By Daniel Newman, Co-CEO V3 Broadsuite and president of Broadsuite Media Group, Broadsuite
For many, the holiday season means extra time spent with family and friends, complete with shared meals and exchanged gifts. It’s no secret that shopping for those gifts has become a process, especially as consumers are presented with more options, and brands are taking craftier steps to snag some of that business up for grabs. Black Friday and Cyber Monday officially kick off the holiday shopping season, with retailers promoting everything from doorbuster (limited time, limited quantity) deals to free shipping on purchases.
Adobe predicts American consumers will spend over $83 billion overall this holiday season (from November to December), an 11 percent increase from 2014’s numbers. By breaking down these projections, we can learn a lot about how consumer behavior affects—and can actually be shaped by—strategic advertising and targeted moves by retailers (including those made in social). From an IT point of view, think of all the big data that comes with those consumer purchases. What can we learn about consumer trends for the coming year? Where are the best deals, anyway—Cyber Monday or Black Friday? Let’s break it all down.
The social side
Of course social buzz—which was down a bit last week but has picked up momentum as Black Friday draws near—is a reflection of consumer interest. What about social as a tool for retailers to inform consumer interest, though?Salesforce Marketing Cloud’s Social Studio reports that overall social conversations about Black Friday are up 20 percent from last year, with Twitter leading the charge from a platform usage perspective. Salesforce mentioned some smart marketing strategies that embrace the social side of retail, including having sharper and more creative messaging (to “cut through the noise”) and participating in conversations that have an impact on consumers.
For example, retailer Best Buy has seen its social media mentions skyrocket in the Black Friday/Cyber Monday online chatter. At the time of this posting,Salesforce reports it has triple the volume of any other retailer and has doubled their mentions from last year just in the last week. How? They launched a Pre-Black Friday sale early on in the month to generate conversation, proving how important it is to be ahead of the game when it comes to the timing of campaigns.
Online vs. in-store: A tale as old as time…
…OK, as old as e-commerce—and for those in retail, that’s pretty much the same thing as time. It’s a classic matchup: Which selling strategy wins, the online or in-store focus? Maybe a little of both? It can be hard to determine a true retail victor when comparing Black Friday to Cyber Monday, especially when the two start blending. People shop online on Black Friday, so clicks are no longer reserved for Cyber Monday alone. Plus, Thanksgiving Day online shopping is projected to jump to $1.35 billion, an increase of 27 percentcompared to last year—so consumers aren’t waiting until Friday to start scoring deals.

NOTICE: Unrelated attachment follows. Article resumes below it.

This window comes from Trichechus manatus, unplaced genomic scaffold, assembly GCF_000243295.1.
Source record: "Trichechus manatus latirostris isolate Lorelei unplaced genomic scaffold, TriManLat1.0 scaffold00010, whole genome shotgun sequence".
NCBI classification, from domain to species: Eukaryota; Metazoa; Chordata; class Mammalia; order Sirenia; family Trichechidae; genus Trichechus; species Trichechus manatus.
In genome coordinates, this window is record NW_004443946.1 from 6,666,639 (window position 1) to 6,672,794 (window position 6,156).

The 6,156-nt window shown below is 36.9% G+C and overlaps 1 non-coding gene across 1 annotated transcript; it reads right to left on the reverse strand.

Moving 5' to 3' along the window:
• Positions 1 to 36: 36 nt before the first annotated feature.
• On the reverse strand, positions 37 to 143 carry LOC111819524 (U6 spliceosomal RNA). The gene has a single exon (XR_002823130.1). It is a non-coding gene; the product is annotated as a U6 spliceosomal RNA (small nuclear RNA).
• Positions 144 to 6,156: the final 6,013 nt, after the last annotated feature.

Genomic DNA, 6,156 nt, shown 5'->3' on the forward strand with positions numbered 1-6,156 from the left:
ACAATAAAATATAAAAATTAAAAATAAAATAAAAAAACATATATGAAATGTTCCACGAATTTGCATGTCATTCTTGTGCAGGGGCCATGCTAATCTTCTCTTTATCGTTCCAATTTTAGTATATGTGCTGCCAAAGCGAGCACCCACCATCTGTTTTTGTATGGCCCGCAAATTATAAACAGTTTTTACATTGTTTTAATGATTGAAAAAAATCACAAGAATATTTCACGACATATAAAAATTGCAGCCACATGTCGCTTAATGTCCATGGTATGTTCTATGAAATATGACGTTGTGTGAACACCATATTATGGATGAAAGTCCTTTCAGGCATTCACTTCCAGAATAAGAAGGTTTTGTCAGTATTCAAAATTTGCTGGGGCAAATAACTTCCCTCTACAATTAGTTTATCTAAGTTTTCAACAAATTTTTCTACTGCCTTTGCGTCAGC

When we talk about online purchasing, keep one word at the front of your mind: Mobile. Mobile is a game-changer because it brings goods and services to consumers anytime, anywhere—and, especially during these deal-heavy days, it does so on the cheap. Consumers will shop sitting at the dinner table. They will shop online at multiple retailers while standing inside another brick and mortar store. They will shop while traveling. In fact, HookLogic found that traffic to e-commerce pages from mobile is already higher this year compared to that from desktops, albeit just slightly, so far. The 50.2 percentfigure of mobile shoppers is expected to rise as the holiday season bears down. (And all that shopping on Thanksgiving Day? Fifty-one percent of it is projected to be from a mobile device.)
Black Friday. Adobe projects Black Friday sales for 2015 to reach $2.7 billion, an increase of 15 percent year over year. Looking ahead to next year, they predict Black Friday will surpass Cyber Monday in terms of overall profitability.
Cyber Monday. According to Adobe, Cyber Monday will win out in terms of the most online sales this year. The projection is $3 billion, a 12 percent increase year over year.
Bounceback Tuesday. This is not a typo—it exists! The Tuesday that follows Cyber Monday is another hot spot for retailers. Data and marketing firm Criteo gave it its name after releasing a report that showed last year’s sales tallies to be 159 percent higher on this day than on an average shopping day. Sales in some product families (like sporting goods) were actually higher.
Consumers get gifts, retailers get data
In the end, consumers will continue to buy their ties, televisions, and toys as they cross loved ones off their lists. In the process, retailers will continue to get a ton of data from those purchases, valuable information they can use to influence their marketing efforts for the coming year. It’s a win-win for all involved—except, maybe, for the guy who gets the tie.
How do you interpret all the data surrounding the holiday shopping season? Where do you see the most potential for retailers this year—in store or online? What about next year? In your opinion, how important is social reallywhen it comes to consumer behavior? I’d love to hear your thoughts. Tweet me at @danielnewmanuv and copy @DellPowerMore
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This post was written as part of the Dell Insight Partners program, which provides news and analysis about the evolving world of tech. Dell sponsored this article, but the opinions are my own and don’t necessarily represent Dell’s positions or strategies.